Victoria to spend $5m in Australia’s first social enterprise strategy

New social procurement plan will encourage government contracts to support social enterprises, as sector expands to more than 20,000 businesses

Some of the women who work with Sorghum Sisters, a Victorian social enterprise.
Some of the women who work with Sorghum Sisters, a Victorian social enterprise. Photograph: Sorghum Sisters

The Victorian government is committing $5m to help develop the social enterprise sector – which is made up of businesses that exist to fund social projects.

Victoria is a centre of social enterprise, home to a quarter of the country’s 20,000 social enterprises, such as the Thankyou Group (bottled water and other grocery items), STREAT (homelessness and unemployment) and Green Collect (recycling).

Social enterprises act as an alternative to using government funding or charities to deal with social problems. Instead, they provide goods or services with the intention of being profit-making businesses.

Those profits are then directed towards issues such as unemployment, the environment, disability, poverty, homelessness, integration of new immigrants and other areas of disadvantage.

The minister for industry and employment, Wade Noonan, says a key part of the new strategy is to use the state government’s purchasing power to benefit the sector. A new social procurement framework will allow government contracts to buy from social enterprises.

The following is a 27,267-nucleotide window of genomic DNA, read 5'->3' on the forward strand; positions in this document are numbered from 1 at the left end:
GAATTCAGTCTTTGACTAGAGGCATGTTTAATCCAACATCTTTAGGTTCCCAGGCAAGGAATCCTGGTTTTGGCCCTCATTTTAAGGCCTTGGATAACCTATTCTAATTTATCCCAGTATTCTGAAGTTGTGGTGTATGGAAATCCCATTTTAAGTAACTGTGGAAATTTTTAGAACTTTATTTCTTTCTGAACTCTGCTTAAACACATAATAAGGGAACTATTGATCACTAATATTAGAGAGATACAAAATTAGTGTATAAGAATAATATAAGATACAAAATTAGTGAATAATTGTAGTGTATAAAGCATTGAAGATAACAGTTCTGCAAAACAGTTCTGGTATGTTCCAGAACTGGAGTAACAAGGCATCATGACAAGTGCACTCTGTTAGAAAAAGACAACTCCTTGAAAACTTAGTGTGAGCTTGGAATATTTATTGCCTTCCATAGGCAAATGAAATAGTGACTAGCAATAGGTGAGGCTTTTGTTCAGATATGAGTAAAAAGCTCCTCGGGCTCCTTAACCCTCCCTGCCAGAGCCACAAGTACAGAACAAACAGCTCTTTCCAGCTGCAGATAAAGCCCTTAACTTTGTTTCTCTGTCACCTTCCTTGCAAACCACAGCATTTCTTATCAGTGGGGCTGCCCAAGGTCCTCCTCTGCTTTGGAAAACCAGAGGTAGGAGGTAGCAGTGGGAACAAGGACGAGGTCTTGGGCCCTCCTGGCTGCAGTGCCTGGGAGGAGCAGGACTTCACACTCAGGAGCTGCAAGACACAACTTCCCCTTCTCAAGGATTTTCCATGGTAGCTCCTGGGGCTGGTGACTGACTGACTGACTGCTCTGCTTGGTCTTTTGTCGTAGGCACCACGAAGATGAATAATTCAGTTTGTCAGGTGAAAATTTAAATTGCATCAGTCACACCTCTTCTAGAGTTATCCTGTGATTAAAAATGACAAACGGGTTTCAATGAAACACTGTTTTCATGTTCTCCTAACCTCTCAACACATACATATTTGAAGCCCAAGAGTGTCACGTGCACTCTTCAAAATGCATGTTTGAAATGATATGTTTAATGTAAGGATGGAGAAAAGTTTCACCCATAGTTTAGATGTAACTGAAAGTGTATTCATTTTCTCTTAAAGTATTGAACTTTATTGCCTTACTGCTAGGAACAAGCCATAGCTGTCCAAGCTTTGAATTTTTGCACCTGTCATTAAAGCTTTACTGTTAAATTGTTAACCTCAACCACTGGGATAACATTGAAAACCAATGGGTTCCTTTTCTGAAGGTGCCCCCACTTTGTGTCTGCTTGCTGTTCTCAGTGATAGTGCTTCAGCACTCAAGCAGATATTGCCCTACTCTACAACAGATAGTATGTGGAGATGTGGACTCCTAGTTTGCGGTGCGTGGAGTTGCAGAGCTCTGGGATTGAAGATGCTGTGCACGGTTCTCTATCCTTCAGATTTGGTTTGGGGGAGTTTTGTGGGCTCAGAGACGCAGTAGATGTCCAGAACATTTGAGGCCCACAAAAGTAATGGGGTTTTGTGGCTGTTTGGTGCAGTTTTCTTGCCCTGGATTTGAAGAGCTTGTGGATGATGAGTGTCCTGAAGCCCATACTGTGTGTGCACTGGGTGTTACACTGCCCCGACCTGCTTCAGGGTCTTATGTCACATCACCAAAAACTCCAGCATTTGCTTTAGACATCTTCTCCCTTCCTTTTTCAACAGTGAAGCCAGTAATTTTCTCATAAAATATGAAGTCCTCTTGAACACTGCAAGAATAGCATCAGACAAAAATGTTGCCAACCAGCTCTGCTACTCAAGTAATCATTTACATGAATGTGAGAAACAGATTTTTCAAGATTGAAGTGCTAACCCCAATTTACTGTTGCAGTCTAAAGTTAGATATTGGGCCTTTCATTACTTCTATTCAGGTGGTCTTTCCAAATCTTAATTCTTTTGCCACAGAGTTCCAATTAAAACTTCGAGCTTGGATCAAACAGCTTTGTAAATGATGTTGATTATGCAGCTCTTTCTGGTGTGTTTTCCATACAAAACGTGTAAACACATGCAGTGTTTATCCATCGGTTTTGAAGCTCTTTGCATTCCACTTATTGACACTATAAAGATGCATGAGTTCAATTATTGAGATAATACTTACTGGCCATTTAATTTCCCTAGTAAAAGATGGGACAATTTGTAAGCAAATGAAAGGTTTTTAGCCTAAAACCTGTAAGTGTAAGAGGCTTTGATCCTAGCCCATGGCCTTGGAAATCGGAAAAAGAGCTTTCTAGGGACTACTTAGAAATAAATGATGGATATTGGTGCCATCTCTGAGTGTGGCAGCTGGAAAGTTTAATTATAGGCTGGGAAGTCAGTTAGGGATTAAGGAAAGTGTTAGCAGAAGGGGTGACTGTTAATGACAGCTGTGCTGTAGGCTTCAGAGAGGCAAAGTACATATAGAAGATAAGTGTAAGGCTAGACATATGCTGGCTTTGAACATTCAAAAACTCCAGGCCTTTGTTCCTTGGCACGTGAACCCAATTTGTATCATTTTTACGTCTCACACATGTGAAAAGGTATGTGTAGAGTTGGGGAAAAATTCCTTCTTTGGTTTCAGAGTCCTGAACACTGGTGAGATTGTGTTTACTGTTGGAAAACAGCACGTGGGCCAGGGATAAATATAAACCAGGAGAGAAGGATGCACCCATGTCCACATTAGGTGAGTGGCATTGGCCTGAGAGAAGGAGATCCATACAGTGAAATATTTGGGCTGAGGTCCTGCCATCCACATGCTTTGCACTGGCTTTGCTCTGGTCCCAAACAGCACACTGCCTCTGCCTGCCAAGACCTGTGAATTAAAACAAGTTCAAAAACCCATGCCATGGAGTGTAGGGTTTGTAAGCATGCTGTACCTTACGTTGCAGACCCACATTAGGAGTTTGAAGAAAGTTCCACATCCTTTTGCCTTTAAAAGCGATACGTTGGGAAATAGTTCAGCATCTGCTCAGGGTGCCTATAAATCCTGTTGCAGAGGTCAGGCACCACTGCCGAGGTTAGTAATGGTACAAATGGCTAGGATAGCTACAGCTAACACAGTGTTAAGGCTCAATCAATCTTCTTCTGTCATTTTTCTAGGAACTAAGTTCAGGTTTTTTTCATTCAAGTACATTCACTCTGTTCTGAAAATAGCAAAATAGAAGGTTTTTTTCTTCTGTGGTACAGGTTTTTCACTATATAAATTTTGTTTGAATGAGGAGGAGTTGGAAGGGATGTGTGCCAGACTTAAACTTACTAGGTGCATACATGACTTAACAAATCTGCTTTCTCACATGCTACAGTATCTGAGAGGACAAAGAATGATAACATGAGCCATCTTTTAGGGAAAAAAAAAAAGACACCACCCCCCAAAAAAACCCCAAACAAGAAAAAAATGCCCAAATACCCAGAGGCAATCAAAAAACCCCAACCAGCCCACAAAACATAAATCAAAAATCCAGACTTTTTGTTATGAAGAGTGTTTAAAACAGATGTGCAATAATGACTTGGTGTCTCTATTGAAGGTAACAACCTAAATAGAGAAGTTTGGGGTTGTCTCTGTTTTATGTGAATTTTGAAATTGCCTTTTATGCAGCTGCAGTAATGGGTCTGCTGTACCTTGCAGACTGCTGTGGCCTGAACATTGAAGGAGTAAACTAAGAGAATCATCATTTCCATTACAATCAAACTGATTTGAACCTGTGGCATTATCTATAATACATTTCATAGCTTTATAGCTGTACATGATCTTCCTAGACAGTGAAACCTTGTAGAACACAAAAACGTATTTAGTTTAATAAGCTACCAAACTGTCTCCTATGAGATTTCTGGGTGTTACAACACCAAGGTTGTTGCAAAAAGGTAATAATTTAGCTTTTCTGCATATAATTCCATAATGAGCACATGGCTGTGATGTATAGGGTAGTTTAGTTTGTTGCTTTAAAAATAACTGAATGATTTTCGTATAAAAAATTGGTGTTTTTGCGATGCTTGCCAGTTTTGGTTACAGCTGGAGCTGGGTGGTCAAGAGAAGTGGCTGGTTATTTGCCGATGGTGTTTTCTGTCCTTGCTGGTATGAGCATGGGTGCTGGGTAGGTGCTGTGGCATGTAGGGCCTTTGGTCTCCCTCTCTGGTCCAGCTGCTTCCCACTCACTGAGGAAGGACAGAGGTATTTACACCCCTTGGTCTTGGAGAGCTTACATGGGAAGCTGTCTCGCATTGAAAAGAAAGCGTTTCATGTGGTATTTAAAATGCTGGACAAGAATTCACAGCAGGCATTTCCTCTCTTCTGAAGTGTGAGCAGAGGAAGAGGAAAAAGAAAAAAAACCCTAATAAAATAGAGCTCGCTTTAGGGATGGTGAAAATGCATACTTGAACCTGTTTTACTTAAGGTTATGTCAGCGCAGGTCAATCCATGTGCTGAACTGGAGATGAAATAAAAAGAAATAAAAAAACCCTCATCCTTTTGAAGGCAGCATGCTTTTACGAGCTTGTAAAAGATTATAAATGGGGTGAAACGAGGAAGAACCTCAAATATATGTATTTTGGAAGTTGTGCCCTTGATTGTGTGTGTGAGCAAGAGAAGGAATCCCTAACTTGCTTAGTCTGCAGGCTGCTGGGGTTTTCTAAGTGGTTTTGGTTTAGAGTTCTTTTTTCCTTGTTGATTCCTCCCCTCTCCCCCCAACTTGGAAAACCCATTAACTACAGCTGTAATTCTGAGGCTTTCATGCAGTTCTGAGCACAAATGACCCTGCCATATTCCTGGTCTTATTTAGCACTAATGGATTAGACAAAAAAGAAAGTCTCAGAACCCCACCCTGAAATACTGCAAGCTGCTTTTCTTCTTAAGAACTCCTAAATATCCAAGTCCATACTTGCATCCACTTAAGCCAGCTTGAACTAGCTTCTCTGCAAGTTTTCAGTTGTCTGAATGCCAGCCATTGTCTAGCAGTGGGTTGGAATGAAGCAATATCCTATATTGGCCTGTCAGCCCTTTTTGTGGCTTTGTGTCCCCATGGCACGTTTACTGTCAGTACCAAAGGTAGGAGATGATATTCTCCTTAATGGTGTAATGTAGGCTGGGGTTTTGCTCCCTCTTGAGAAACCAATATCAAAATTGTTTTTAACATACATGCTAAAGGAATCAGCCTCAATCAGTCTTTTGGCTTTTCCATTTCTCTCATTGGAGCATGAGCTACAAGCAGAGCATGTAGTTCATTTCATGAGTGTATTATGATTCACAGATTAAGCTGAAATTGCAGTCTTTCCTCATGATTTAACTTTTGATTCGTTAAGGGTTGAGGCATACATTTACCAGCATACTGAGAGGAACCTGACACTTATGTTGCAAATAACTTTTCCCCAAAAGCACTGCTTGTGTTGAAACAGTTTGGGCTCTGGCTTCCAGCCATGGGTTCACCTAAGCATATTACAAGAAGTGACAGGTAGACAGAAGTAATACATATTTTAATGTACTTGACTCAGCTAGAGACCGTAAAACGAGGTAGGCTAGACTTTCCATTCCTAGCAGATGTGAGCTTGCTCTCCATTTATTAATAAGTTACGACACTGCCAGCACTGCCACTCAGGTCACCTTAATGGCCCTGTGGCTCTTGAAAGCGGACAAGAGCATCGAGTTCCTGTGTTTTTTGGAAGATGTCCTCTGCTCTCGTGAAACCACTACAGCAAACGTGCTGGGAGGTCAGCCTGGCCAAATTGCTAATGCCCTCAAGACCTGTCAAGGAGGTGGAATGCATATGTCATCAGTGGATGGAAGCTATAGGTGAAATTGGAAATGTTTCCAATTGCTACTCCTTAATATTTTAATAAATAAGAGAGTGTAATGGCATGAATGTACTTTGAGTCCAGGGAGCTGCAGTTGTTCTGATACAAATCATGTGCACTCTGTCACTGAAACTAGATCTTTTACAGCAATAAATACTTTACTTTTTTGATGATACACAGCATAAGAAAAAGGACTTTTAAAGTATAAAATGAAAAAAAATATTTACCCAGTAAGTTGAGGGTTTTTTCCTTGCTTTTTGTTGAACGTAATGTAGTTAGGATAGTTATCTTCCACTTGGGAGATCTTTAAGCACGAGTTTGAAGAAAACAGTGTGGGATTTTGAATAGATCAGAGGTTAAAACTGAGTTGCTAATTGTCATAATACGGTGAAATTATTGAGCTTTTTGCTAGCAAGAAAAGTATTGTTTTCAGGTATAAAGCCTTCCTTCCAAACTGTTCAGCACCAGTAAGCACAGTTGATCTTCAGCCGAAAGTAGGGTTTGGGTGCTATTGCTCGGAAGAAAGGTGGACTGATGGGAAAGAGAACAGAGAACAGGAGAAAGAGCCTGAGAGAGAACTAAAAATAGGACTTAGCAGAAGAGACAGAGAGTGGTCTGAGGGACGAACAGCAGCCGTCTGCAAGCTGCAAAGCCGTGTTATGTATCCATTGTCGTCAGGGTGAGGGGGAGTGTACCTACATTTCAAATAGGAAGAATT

This already happens to some extent but in a piecemeal way: the Level Crossing Removal Authority, for example, requests that all tenders include a “social procurement plan”.

As such, the project to remove two level crossings at Bayswater has sourced its 90,000 plants for landscaping from Yarra View Nursery, which employs 100 people (a high proportion of whom have a disability).

“In many respects, that will act as a model for further work that we can do as a government,” Noonan says.

As a result of Yarra View Nursery’s work at Bayswater, other level-crossing removal projects and the $5.5bn Western Distributor river crossing project will have social procurement plans.

The Victorian government allocated $2.4bn in its 2015-16 budget to remove at least 20 dangerous level crossings by 2018.

“Beyond that, part of the [new] strategy is to develop a whole-of-government social procurement framework in relation to government projects,” Noonan says. “We want to embed this as part of our procurement activities.”

The state government will spend its $5m allocation (from the $53m Jobs Victoria Employment Network) on eight key initiatives including: establishing a new social enterprise network across Victoria to better connect the sector; building an online market to connect buyers with social enterprises; and offering training opportunities and support for more than 100 social enterprises to expand their business.

Noonan says government assistance will help raise the profile of social businesses, which are generally small in size, employing fewer than 200 people each. “They are not large and they don’t have a depth of resources that other businesses might have.”

“[Social enterprises] are quite happy to compete on price but where they would look for government to provide a level of support is assisting in the networking, in building capacity and providing training.”

Noonan says while the federal government and other states and territories have had grants and funds to encourage social enterprises, Victoria is the first to offer a comprehensive strategy. “[Before this] there has been…….

https://www.theguardian.com/sustainable-business/2017/feb/16/victoria-to-spend-5m-in-australias-first-social-enterprise-strategy

 

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